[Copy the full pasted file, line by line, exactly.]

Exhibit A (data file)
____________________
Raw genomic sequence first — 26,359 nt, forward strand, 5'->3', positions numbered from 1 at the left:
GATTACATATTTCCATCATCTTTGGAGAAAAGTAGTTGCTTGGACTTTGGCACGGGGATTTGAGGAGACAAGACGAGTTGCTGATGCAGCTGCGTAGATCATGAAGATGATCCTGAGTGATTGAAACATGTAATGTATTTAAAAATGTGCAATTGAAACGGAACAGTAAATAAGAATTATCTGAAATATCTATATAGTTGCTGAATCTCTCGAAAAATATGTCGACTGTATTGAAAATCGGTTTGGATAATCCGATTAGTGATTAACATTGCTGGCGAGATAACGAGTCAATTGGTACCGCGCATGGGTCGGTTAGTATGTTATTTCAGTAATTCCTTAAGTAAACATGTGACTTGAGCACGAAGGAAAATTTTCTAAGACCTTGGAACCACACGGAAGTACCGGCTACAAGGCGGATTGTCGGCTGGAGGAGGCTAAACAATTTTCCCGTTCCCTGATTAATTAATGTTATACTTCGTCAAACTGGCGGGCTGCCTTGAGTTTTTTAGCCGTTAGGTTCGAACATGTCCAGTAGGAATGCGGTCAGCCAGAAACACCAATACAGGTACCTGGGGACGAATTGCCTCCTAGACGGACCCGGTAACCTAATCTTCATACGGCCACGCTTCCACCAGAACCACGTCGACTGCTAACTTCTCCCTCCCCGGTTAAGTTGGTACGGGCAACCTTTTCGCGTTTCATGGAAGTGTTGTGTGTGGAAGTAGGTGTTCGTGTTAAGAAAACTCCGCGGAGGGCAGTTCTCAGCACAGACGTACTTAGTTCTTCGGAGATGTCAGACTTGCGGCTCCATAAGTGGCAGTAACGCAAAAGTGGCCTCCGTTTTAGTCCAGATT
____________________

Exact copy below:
Raw genomic sequence first — 26,359 nt, forward strand, 5'->3', positions numbered from 1 at the left:
GATTACATATTTCCATCATCTTTGGAGAAAAGTAGTTGCTTGGACTTTGGCACGGGGATTTGAGGAGACAAGACGAGTTGCTGATGCAGCTGCGTAGATCATGAAGATGATCCTGAGTGATTGAAACATGTAATGTATTTAAAAATGTGCAATTGAAACGGAACAGTAAATAAGAATTATCTGAAATATCTATATAGTTGCTGAATCTCTCGAAAAATATGTCGACTGTATTGAAAATCGGTTTGGATAATCCGATTAGTGATTAACATTGCTGGCGAGATAACGAGTCAATTGGTACCGCGCATGGGTCGGTTAGTATGTTATTTCAGTAATTCCTTAAGTAAACATGTGACTTGAGCACGAAGGAAAATTTTCTAAGACCTTGGAACCACACGGAAGTACCGGCTACAAGGCGGATTGTCGGCTGGAGGAGGCTAAACAATTTTCCCGTTCCCTGATTAATTAATGTTATACTTCGTCAAACTGGCGGGCTGCCTTGAGTTTTTTAGCCGTTAGGTTCGAACATGTCCAGTAGGAATGCGGTCAGCCAGAAACACCAATACAGGTACCTGGGGACGAATTGCCTCCTAGACGGACCCGGTAACCTAATCTTCATACGGCCACGCTTCCACCAGAACCACGTCGACTGCTAACTTCTCCCTCCCCGGTTAAGTTGGTACGGGCAACCTTTTCGCGTTTCATGGAAGTGTTGTGTGTGGAAGTAGGTGTTCGTGTTAAGAAAACTCCGCGGAGGGCAGTTCTCAGCACAGACGTACTTAGTTCTTCGGAGATGTCAGACTTGCGGCTCCATAAGTGGCAGTAACGCAAAAGTGGCCTCCGTTTTAGTCCAGATT